Six months after launching an elaborate sting operation against Michigan farmer Richard Hebron while he delivered raw milk to cow-share owners in Ann Arbor, and a follow-on investigation that spanned at least three other states from Pennsylvania to Missouri, Michigan walked away from the entire mess by giving the farmer little more than a slap on the wrist.

You could almost hear authorities from Michigan’s Department of Agriculture (MDA) and county prosecutor offices in Cass and Washtenaw counties breathe a sigh of relief this morning as they wrapped up the embarrassing case by agreeing to a settlement with Hebron whereby he can continue distributing raw milk to members of the Family Farms Cooperative and approving in principle the validity of cow share agreements. In exchange, all Hebron needs to do is refrain from distributing raw milk through any retail establishment (which he hasn’t been doing since the sting operation), “come into compliance” on a number of food preparation and processing matters on foods apart from raw milk, and pay a $1,000 “administrative fine,” according to Katherine Fedder, head of the MDA’s Food and Dairy Division.

The MDA’s soft and reasoned approach demonstrated today is a far cry from previous talk of a trial of Hebron on felony charges for supposedly violating state rules against sale of raw milk.

The sting operation, which had state police and MDA officials pulling Hebron’s truck over on the morning of Oct. 13, confiscating his $7,000 of raw milk, butter, kefir, meat, and other products, and executing search warrants on his home and the storage facilities of Morgan & York, an Ann Arbor food and wine store, created outrage in Michigan. Local politicians were inundated with emails and letters of protest, which caused them to complain to the MDA.

Nearly 300 members and supporters of the Family Farms Cooperative wrote testimonials on behalf of Hebron to the Cass County prosecutor’s office, which took the lead in determining whether to bring charges against Hebron. Many of the letters were touching accounts of how families had come to rely on the raw milk Hebron delivered to help improve their immune systems and relieve chronic health conditions like asthma in children. Steve Bemis, the Ann Arbor lawyer and FFC member who represented Hebron in negotiating the settlement with the MDA, presented copies of the letters to Fedder.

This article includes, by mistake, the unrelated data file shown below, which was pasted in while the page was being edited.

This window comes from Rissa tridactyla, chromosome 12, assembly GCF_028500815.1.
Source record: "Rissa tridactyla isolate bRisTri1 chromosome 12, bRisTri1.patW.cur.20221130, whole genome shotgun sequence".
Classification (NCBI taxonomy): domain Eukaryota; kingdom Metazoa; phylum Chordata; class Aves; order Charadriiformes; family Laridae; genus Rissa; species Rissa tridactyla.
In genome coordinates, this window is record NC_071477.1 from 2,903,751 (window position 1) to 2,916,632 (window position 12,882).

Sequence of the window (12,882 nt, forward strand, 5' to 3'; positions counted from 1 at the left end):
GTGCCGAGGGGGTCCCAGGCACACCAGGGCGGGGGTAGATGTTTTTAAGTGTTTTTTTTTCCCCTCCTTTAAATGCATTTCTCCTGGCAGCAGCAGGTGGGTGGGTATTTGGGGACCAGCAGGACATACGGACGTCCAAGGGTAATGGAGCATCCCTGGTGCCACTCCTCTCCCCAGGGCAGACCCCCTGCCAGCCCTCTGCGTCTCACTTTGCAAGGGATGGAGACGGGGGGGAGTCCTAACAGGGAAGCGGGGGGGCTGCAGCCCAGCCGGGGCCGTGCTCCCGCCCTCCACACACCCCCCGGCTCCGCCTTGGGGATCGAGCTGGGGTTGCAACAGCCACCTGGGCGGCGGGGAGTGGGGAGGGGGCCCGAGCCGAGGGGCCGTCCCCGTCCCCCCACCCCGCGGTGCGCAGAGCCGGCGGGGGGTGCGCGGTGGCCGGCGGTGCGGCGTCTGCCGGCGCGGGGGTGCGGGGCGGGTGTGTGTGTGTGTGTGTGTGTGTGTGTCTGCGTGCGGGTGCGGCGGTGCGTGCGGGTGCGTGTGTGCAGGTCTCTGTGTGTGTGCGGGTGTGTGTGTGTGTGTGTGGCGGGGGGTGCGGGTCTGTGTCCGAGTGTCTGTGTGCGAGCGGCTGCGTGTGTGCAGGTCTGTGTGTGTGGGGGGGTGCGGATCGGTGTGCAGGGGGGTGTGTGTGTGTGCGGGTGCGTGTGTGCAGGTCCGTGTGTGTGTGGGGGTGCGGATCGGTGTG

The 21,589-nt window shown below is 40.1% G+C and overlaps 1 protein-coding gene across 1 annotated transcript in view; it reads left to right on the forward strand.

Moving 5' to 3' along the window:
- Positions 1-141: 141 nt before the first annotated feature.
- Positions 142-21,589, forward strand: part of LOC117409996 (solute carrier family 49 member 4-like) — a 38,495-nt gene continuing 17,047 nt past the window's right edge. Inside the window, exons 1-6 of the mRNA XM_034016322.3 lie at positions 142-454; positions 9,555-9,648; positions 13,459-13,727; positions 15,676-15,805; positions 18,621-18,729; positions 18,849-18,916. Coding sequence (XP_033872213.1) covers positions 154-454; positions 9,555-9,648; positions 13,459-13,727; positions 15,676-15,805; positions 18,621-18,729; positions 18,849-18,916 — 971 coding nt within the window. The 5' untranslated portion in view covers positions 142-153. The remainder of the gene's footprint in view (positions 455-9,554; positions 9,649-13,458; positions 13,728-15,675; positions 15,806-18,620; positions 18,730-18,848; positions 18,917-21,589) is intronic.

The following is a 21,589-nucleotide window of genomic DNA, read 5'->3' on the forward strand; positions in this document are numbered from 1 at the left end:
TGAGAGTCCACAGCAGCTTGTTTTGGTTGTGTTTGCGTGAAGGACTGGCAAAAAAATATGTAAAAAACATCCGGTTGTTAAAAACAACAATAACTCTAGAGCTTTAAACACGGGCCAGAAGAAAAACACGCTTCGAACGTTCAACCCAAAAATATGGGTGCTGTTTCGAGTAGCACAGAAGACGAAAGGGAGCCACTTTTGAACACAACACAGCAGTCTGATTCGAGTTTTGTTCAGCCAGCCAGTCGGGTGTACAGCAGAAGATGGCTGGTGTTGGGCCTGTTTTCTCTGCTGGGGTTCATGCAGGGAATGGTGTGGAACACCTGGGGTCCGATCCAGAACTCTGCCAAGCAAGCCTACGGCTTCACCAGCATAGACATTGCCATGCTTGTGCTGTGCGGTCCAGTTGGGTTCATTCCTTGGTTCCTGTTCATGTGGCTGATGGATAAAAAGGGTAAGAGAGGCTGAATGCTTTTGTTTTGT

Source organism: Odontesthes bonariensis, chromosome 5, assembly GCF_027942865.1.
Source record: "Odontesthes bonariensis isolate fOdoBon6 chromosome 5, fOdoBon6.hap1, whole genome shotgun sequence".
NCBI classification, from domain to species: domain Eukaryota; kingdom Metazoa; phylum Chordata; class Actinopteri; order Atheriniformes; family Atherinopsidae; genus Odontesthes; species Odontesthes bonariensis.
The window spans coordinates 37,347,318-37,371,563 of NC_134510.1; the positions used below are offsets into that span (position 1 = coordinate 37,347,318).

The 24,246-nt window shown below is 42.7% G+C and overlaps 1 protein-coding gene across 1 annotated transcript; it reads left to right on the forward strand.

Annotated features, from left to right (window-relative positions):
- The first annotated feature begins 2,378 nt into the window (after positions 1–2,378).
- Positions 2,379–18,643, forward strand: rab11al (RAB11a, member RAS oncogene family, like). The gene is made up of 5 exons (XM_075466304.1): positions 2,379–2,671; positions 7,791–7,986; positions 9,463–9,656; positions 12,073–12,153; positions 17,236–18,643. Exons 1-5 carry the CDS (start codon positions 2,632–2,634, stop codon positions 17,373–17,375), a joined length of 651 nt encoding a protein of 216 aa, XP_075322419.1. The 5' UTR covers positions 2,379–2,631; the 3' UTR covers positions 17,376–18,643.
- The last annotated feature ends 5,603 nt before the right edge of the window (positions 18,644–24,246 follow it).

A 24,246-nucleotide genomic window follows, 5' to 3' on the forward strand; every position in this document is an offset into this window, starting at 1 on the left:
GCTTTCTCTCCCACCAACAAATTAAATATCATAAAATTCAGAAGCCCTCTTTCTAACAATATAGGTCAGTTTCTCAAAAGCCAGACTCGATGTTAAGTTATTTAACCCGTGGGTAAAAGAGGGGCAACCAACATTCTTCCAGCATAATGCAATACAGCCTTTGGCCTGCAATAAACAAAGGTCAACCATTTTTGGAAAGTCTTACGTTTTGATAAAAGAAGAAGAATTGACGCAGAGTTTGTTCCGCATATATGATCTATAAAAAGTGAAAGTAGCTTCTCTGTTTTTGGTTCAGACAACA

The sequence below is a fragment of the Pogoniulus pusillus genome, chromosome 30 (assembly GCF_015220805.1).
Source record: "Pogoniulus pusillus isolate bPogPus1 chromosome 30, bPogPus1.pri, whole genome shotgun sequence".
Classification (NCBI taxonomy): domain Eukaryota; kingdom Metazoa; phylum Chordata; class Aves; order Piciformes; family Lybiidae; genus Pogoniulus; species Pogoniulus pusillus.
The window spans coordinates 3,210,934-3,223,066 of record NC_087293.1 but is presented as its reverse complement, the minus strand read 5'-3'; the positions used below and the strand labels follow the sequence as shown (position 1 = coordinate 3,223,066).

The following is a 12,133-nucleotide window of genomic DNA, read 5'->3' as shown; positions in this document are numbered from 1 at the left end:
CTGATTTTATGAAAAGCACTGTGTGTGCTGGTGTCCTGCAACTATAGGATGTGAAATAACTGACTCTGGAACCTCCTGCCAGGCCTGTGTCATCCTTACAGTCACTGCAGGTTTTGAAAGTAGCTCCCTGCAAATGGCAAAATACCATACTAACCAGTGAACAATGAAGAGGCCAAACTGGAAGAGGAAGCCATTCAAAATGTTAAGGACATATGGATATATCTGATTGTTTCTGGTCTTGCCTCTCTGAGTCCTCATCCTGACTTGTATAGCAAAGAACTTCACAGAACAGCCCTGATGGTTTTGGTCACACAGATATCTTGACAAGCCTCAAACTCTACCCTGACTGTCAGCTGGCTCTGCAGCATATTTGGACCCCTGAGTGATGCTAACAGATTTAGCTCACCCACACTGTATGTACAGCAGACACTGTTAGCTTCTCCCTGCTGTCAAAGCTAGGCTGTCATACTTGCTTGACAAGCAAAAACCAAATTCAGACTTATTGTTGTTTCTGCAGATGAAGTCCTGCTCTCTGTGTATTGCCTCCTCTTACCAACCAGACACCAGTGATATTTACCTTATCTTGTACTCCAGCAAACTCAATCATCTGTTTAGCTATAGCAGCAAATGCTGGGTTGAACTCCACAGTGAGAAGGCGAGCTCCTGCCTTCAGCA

Fedder, for her part, says the letters in that pile, along with more than 100 her office received “certainly enhanced my knowledge of who the advocates are and where they come from. I have a greater understanding of their concerns.” She also credited this blog for having “done a service” in informing people about the many facets of the raw milk issue. Hey, I’ll take that praise, especially coming from a public official who has been on the receiving end of a lot of criticism.

Hebron, for his part, isn’t overly ecstatic about the settlement. He not only lost the confiscated produce, but many thousands of additional dollars in revenues from people scared off by the government action. He says co-op sales have just in the last few weeks rebounded to pre-sting levels—driven in part by the media attention to his case, as well as by a realization by some that “they haven’t been eating as well, and are starting to see health issues return.” But he worries about “six or eight regulations and codes they now want followed…They want to get me under their thumb with all these regulations.”

Also still outstanding is a warning letter to the co-op’s milk producer, Indiana farmer David Hochstetler, from the federal Food and Drug Administration, accusing him of violating prohibiltions against selling raw milk across state lines. Hochstetler has appealed the warning letter, arguing that he is fulfilling contractual obligations of the cow share agreements and not selling milk.

So while there are still some important loose ends in this case, it is clear that public outrage and media attention did play a role in helping" educate" public officials and encourage them toward a more reasonable approach than they started with. It was certainly an expensive lesson.